What is Fitzgerald's main message in the novel The Great Gatsby?

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Each reader’s perspective on F. Scott Fitzgerald’s message will be influenced by their overall perspective on life: optimists are likely to find hope in Gatsby ’s incurable romanticism, but pessimists will probably find support for a bleak view of American society. Fitzgerald offers a complex vision of the post-World...

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Each reader’s perspective on F. Scott Fitzgerald’s message will be influenced by their overall perspective on life: optimists are likely to find hope in Gatsby’s incurable romanticism, but pessimists will probably find support for a bleak view of American society. Fitzgerald offers a complex vision of the post-World War One era. In the prosperous 1920s, most people gained faith in progress and some made great fortunes. But for ordinary people like the Wilsons, luxury and security remained out of reach. Fitzgerald seems to have little faith that the golden days would last because they were founded on an illusion.

Gatsby believed that he could spread the splendor of his life and bind his princess to him forever. Nick says, “Gatsby believed in the green light, the orgastic future that year by year recedes before us.” The conversation between Nick Carraway and Gatsby about his hopes for rekindling his old romance with Daisy Buchanan offer an insight into Fitzgerald’s message. Gatsby rejects Nick’s sensible assessment,

“You can’t repeat the past.”

"Can't repeat the past?” he cried incredulously. “Why of course you can!"

In fact, Jay has no intention of repeating the whole past, only the elements he wants to recall—the idyllic few days when he and Daisy were in love. Fitzgerald suggests that, like Gatsby, America had selective amnesia about what the country had endured during the war, including the horrors that the soldiers had experienced. While Gatsby manages to stay positive, near the end, Nick notes, he was waiting for the call from Daisy that never came.

The fantasy of love, although shattered by the accident, was no more unreal than the collective fantasy that gripped America in the wave of prosperity. Another place that indicates Fitzgerald’s main point is at the very end, as Nick comments on the ancient Dutch explorers’ vision of the “new world,” which has become obsolete.

for a transitory enchanted moment man must have held his breath in the presence of this continent,…face to face for the last time in history with something commensurate to his capacity for wonder.

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The main message of this novel seems to have to do with Nick's disillusionment and his realization that the American Dream is a fiction. Fitzgerald, through Nick's narration, shows that no one can really achieve this Dream: that one can rise up from poverty through hard work and determination, achieving wealth and success. Gatsby believed in the Dream, but he was unable to raise himself up through honest work, and he had to turn to a life of crime in order to grow rich and become successful. George Wilson also believed in the Dream, but he was unable to raise himself up through honest work, and he just kept trying and trying until he eventually killed himself. Both of them end up dead for all their efforts. Nick says,

Gatsby believed in the green light, the orgastic future that year by year recedes before us. It eluded us then, but that's no matter—tomorrow we will run faster, stretch out our arms farther . . . And one fine morning—So we beat on, boats against the current, borne back ceaselessly into the past.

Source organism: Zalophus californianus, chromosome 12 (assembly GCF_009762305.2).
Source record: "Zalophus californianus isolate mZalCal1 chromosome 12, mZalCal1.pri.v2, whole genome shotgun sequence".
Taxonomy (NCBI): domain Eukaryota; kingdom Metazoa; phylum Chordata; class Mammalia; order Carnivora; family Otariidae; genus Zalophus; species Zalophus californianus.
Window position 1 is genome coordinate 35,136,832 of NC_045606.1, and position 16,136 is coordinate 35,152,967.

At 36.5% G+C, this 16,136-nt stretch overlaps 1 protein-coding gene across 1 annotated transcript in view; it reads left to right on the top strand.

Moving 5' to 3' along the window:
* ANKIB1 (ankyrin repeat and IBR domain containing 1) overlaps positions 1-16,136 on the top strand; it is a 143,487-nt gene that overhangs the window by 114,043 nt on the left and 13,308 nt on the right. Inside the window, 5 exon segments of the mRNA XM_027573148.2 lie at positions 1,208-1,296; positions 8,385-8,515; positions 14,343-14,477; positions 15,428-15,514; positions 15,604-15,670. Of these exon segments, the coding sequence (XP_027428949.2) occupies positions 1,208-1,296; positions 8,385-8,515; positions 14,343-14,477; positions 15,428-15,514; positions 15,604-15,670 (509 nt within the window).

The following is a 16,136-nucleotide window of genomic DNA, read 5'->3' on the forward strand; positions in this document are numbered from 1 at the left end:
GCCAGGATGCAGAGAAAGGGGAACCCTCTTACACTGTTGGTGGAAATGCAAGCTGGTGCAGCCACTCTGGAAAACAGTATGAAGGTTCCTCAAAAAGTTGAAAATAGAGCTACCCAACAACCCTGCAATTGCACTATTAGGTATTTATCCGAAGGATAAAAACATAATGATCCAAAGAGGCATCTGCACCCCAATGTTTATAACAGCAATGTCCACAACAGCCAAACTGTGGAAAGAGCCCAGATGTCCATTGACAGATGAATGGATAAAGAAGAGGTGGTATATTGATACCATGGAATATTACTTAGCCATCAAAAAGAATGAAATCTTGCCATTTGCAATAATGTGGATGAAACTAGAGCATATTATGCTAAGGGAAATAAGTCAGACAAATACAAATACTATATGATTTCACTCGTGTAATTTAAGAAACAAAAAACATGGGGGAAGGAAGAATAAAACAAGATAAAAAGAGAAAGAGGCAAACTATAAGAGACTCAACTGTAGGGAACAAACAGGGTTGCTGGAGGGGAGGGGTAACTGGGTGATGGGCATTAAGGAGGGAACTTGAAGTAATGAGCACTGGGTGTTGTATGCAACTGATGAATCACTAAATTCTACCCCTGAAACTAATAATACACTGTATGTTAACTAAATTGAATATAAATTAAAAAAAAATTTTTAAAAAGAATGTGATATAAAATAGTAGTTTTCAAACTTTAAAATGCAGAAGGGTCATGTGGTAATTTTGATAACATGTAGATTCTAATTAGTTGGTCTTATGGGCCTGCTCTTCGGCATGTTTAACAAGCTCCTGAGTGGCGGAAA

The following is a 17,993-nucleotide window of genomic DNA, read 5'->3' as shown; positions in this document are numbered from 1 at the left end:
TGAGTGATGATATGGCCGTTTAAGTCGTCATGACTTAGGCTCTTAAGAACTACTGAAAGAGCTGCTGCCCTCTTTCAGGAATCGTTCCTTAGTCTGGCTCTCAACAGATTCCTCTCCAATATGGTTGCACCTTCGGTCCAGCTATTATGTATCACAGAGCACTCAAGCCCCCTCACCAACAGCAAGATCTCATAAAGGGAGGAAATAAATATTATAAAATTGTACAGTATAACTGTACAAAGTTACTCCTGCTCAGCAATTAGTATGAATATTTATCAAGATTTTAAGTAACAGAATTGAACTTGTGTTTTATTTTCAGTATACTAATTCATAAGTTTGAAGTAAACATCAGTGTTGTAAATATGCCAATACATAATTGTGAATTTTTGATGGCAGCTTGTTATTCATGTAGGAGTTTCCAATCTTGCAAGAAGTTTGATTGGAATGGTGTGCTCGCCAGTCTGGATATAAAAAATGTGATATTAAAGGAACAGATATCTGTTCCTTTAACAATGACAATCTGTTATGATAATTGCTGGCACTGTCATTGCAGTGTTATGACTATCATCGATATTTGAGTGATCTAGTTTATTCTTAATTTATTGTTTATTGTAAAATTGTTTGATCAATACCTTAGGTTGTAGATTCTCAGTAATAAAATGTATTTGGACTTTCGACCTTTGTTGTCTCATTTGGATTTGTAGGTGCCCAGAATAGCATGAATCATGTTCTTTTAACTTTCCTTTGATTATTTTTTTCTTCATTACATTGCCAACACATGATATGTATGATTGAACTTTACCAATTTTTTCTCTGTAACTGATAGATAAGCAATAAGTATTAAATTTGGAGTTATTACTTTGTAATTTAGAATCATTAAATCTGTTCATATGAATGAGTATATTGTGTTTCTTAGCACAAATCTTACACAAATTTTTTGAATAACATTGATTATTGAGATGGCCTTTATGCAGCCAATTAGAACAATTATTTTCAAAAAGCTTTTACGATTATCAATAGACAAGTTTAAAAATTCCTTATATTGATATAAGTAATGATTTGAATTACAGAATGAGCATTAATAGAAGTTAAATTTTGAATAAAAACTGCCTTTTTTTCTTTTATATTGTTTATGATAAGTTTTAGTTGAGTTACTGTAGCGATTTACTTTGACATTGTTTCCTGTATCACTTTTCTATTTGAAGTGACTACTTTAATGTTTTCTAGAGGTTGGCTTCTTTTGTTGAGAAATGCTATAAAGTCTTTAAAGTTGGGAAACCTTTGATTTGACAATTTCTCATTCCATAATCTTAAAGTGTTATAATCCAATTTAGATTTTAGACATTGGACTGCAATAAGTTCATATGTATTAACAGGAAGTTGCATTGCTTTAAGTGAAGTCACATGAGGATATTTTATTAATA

That Dream, the one Gatsby strove to reach continued to recede ahead of him, ahead of all of us. We may, as he did, think that one day, one day we will reach it, that we'll finally make it and it's just a matter of time, but it's not. We will constantly be pushed back and prevented from reaching the future we want by the past we try to escape.

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Having coined the appellation of his era "the Jazz Age," F. Scott Fitzgerald exuberantly and successfully wrote about the young post-World War I generation, a generation that rebelled against traditional values, and, in its unorthodox behavior, sought materialism as its nirvana. Thus, he put before his readers a portrait of themselves. In the words of another Romantic, William Wordsworth, Fitzgerald's message was similar:

Getting and spending, we lay waste our powers....
We have given our hearts away, a sordid boon!....
For this, for everything, we are out of tune....

The amorality, the dissipation, the selfishness and snobbishness of Easterners, and the materialism of the Roaring Twenties, were all qualities which Fitzgerald repudiated because they corrupted the American Dream.  It is chiefly this moral corruption that Nick Carraway finds repulsive; rejecting this decadence, he perceives Jay Gatsby as so much better than the others,

"They're a rotten crowd...You're worth the whole damn bunch put together."

Truly, Jay Gatsby is a tragic hero, for his heroism lies in his ability to dream and his efforts to improve himself so that he can fly "on a fairy's wing" of love, but it is a corrupted, tragic dream. With something of himself in Jay Gatsby, and with beautifully lyric prose and magical images, Fitzgerald is much like his narrator Nick Carraway in wishing to return to the traditional values of honesty, integrity, fair-play, and the work ethic that formed his beloved country, but he realizes that the American Dream in reality is no more than immoral materialism.


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